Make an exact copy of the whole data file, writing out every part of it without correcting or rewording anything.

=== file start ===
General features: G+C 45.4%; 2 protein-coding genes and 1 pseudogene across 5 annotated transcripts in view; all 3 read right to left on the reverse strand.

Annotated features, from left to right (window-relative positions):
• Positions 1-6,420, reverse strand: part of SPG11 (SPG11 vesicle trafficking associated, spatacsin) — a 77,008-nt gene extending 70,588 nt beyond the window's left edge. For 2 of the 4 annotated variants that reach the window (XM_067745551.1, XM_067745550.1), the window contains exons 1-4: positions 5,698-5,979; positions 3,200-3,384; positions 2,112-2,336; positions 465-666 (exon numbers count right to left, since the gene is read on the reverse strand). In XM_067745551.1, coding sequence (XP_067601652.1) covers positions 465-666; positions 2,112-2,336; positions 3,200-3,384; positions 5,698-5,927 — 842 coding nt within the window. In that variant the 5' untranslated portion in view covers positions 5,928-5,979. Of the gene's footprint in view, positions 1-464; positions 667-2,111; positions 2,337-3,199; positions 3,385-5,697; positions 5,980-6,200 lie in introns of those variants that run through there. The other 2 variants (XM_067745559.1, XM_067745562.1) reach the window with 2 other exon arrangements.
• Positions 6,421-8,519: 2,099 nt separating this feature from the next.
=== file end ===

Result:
General features: G+C 45.4%; 2 protein-coding genes and 1 pseudogene across 5 annotated transcripts in view; all 3 read right to left on the reverse strand.

Annotated features, from left to right (window-relative positions):
• Positions 1-6,420, reverse strand: part of SPG11 (SPG11 vesicle trafficking associated, spatacsin) — a 77,008-nt gene extending 70,588 nt beyond the window's left edge. For 2 of the 4 annotated variants that reach the window (XM_067745551.1, XM_067745550.1), the window contains exons 1-4: positions 5,698-5,979; positions 3,200-3,384; positions 2,112-2,336; positions 465-666 (exon numbers count right to left, since the gene is read on the reverse strand). In XM_067745551.1, coding sequence (XP_067601652.1) covers positions 465-666; positions 2,112-2,336; positions 3,200-3,384; positions 5,698-5,927 — 842 coding nt within the window. In that variant the 5' untranslated portion in view covers positions 5,928-5,979. Of the gene's footprint in view, positions 1-464; positions 667-2,111; positions 2,337-3,199; positions 3,385-5,697; positions 5,980-6,200 lie in introns of those variants that run through there. The other 2 variants (XM_067745559.1, XM_067745562.1) reach the window with 2 other exon arrangements.
• Positions 6,421-8,519: 2,099 nt separating this feature from the next.